At 7.30am, London’s Marylebone Road is even more congested than usual. Seemingly endless lines of cars, taxis, lorries and vans stretch back for at least a couple of miles. Horns sound; the gridlock is total.
Ever since it was built in the 18th century to catch spillover traffic from busy Oxford Street to the south, this road has been one of the capital’s thoroughfares, a major east-west arterial route connecting the City with the A40 into the Home Counties.
Until recently, it was a six-lane highway, essential for the huge quantity of vehicles — 80,000 every day — that use it.
Then, some years ago, it went down to four lanes for private vehicles after a bus lane was installed on either side.
And now, in some stretches, it is down to a single lane each way for cars, vans and lorries. Hence the gridlock.
As these pictures show, hardly any cyclists are actually using the new lanes on the Marylebone Road — perhaps because the build-up in traffic has caused too much pollution for them to risk it
Why just two lanes? Because London’s Mayor, Sadiq Khan, has taken advantage of emergency government powers — introduced this spring as a result of the pandemic — to install cycle lanes, financed by taxpayers.
Transport for London says this is a ‘temporary measure’ and ‘under review’. But many believe the changes are likely to be permanent — and the capital’s drivers, businesses and local residents are furious, saying the measures are crippling trade and ruining the neighbourhood.
As these pictures show, hardly any cyclists are actually using the new lanes on the Marylebone Road — perhaps because the build-up in traffic has caused too much pollution for them to risk it.
And it is not just London. The same pattern has emerged, almost overnight, all across Britain: cities and towns are facing narrowed lanes, closed roads and interminable snarl-ups and pollution.
For example, on the same weekday morning earlier this month, some 120 miles to the west, Bradford-on-Avon was also stuck in a polluted, Covid-generated gridlock.
The same pattern has emerged, almost overnight, all across Britain: cities and towns are facing narrowed lanes, closed roads and interminable snarl-ups and pollution. Cars are seen in rush hour traffic in Bristol
The tailbacks in this beautiful Wiltshire town have arisen after the local planning department took it upon itself to redesign the streets because of the pandemic.
Some £30,000 of taxpayers’ money has been spent on a new one-way system designed to ‘improve social distancing measures’ by widening pavements.
The result? Chaos, increased pollution and, once more, furious locals and businesses.
Sian James of Harlees fish and chip restaurant said she was losing hundreds of pounds a day after a collapse in customer numbers as a result of the measures.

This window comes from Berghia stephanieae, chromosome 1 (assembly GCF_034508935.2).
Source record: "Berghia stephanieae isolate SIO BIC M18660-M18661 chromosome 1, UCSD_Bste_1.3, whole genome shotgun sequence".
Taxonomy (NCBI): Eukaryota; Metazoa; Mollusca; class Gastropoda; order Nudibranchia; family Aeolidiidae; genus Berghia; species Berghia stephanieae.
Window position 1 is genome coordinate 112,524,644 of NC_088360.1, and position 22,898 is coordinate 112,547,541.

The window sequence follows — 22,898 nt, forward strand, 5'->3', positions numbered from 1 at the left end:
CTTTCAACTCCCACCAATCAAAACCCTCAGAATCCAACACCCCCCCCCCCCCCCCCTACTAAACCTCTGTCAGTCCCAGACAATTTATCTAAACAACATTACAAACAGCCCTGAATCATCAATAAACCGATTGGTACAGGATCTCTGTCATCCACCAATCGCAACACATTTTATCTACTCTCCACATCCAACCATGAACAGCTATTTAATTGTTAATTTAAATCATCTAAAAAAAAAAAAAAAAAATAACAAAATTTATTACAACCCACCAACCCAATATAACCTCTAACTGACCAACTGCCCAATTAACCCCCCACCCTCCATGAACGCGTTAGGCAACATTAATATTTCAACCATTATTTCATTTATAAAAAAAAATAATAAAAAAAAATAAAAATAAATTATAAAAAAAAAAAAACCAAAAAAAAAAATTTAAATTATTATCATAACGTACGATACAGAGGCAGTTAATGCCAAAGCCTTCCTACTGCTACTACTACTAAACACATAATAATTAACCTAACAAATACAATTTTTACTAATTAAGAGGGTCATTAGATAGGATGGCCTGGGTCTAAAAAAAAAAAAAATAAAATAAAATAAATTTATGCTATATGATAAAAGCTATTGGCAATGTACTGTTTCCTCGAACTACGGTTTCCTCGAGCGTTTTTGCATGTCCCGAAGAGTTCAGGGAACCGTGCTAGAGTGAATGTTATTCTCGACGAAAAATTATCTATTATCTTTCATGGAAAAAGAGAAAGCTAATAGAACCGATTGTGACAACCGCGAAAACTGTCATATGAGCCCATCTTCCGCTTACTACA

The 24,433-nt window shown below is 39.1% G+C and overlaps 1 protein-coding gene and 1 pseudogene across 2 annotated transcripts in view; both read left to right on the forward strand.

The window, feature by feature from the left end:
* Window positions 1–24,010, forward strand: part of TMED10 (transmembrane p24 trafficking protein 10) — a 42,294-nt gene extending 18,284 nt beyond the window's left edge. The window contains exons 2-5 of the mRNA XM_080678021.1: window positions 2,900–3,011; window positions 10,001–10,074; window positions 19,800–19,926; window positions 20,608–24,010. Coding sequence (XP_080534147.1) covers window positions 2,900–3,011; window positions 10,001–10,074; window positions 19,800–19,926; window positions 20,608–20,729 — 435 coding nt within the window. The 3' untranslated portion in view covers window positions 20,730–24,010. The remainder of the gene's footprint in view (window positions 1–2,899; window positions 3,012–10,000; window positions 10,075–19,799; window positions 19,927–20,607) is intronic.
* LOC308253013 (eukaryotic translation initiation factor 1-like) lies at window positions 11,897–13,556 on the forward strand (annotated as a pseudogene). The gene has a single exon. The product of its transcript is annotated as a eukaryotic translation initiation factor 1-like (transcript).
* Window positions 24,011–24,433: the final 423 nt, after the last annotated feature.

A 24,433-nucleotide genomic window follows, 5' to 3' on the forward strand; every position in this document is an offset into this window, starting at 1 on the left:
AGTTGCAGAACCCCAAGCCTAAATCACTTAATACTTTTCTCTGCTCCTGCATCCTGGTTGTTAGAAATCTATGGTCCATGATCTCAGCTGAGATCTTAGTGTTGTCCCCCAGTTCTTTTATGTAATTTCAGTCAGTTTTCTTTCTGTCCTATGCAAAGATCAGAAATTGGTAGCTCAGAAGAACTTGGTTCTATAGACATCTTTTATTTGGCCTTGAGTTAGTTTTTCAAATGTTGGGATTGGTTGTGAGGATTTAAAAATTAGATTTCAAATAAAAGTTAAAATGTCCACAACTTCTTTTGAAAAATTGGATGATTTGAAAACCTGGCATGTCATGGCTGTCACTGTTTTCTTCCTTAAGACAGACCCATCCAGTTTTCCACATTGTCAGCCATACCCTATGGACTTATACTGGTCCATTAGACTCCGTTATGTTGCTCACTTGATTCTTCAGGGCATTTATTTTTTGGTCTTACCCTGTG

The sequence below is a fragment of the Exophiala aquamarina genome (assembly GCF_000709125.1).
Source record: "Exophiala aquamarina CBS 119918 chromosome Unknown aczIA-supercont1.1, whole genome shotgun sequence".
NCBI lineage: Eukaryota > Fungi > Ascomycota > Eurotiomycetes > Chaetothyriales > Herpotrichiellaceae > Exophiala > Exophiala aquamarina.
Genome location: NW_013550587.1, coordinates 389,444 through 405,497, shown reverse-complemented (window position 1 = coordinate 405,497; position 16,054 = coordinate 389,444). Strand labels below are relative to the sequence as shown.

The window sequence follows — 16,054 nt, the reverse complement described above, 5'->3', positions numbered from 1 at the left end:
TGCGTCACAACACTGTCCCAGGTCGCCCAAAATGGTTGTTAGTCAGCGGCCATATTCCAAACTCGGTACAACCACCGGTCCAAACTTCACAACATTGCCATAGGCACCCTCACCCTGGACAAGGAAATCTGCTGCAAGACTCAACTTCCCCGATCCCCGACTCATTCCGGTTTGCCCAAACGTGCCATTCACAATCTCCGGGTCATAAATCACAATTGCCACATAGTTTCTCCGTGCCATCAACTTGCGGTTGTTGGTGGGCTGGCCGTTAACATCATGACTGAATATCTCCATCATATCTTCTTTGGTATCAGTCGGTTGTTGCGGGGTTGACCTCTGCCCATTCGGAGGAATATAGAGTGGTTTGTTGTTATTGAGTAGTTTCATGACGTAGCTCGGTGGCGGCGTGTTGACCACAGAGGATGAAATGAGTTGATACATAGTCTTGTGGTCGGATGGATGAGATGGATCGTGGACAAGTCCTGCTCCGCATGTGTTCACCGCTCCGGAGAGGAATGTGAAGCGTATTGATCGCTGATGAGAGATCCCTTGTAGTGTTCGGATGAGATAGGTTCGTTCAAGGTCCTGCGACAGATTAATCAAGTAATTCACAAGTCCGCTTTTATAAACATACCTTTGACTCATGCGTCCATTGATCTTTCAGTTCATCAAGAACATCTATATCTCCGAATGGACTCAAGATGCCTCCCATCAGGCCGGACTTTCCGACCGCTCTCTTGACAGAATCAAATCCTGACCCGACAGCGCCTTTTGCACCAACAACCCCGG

Meanwhile, the traffic tailbacks have become so bad that it takes up to 45 minutes for drivers to cross the town, which has a population of less than 10,000.
More than 2,600 people — a quarter of the town’s population — have signed a petition, forcing minor changes. But the Town Hall is adamant that the one-way system will remain.
Local councils are taking these steps thanks to a post-Covid government initiative called the ‘active transport’ policy.
This allows local authorities for the first time to impose traffic schemes designed to discourage driving — and encourage cycling and walking — without consulting local residents or going through the normal planning process, which can take years.
The Department for Transport is making £250 million available to local authorities. And Town Hall planning departments are taking up the sums with alacrity, introducing one-way systems, ripping out parking spaces and recklessly ushering in ‘low traffic neighbourhoods’.
The effects have been devastating. Just as independent businesses in town centres are crying out for customers more than ever, traffic restrictions have brought drivers and the local economy to a standstill. And day by day, as normality and higher traffic levels return, the streets become more devastatingly stationary.
The picture is repeated elsewhere. In Liverpool, a pop-up cycle lane on West Derby Road — a key route across the city — has caused so much congestion that residents are planning a blockade to compel the council to remove it. A rush hour road in Liverpool is pictured above
Figures released this week by the satnav company TomTom showed a 25 per cent increase in London’s traffic congestion alone on this time last year. ‘This is a co-ordinated attack on the world’s highest-taxed drivers: they have become cash cows,’ said Howard Cox of the campaign group Fairfuel UK, adding that dozens of MPs support his campaign against the new measures. Drivers pay the Treasury £40billion a year in taxes — but the war on them is deepening.
‘Most of the transport political advisers are young, fit, well-off, urban-based Lycra-wearing cyclists. No pro-motoring groups are included in any discussions. That cannot be fair.
‘Every single driver wants to breathe clean air too, but there is no need to hit them in the pocket, ban them or block their freedom to drive by narrowing the roads for the benefit of a minority of road users who do not pay any [vehicle] tax.’
Given the devastation that Covid and internet shopping have already wreaked on Britain’s high streets, these new measures could not have come at a worse time.
A new survey by Fairfuel UK — shown exclusively to the Mail — found that 38 per cent of small businesses across the UK said they would lose customers as a result of them.
In Worthing, West Sussex, local firms are suffering as new Covid-19 cycle lanes have reduced the A24, one of the main roads into the town centre, to a single lane, often